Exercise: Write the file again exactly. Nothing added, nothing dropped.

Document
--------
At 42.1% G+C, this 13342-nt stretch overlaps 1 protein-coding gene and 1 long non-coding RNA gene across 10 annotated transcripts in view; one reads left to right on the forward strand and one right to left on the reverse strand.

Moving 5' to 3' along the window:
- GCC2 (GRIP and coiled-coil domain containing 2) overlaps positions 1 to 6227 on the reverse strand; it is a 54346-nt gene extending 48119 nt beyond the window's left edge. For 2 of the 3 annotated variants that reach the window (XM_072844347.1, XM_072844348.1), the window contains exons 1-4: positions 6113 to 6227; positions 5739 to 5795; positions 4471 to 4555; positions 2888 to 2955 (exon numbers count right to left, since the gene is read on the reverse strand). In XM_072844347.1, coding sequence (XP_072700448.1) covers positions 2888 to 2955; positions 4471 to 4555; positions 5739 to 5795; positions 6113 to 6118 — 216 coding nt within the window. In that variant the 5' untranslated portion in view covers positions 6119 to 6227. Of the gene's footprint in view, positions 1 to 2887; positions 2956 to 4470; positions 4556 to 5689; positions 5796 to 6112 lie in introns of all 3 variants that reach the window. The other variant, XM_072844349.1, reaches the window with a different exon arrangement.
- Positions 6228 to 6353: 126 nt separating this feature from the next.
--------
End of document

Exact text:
At 42.1% G+C, this 13342-nt stretch overlaps 1 protein-coding gene and 1 long non-coding RNA gene across 10 annotated transcripts in view; one reads left to right on the forward strand and one right to left on the reverse strand.

Moving 5' to 3' along the window:
- GCC2 (GRIP and coiled-coil domain containing 2) overlaps positions 1 to 6227 on the reverse strand; it is a 54346-nt gene extending 48119 nt beyond the window's left edge. For 2 of the 3 annotated variants that reach the window (XM_072844347.1, XM_072844348.1), the window contains exons 1-4: positions 6113 to 6227; positions 5739 to 5795; positions 4471 to 4555; positions 2888 to 2955 (exon numbers count right to left, since the gene is read on the reverse strand). In XM_072844347.1, coding sequence (XP_072700448.1) covers positions 2888 to 2955; positions 4471 to 4555; positions 5739 to 5795; positions 6113 to 6118 — 216 coding nt within the window. In that variant the 5' untranslated portion in view covers positions 6119 to 6227. Of the gene's footprint in view, positions 1 to 2887; positions 2956 to 4470; positions 4556 to 5689; positions 5796 to 6112 lie in introns of all 3 variants that reach the window. The other variant, XM_072844349.1, reaches the window with a different exon arrangement.
- Positions 6228 to 6353: 126 nt separating this feature from the next.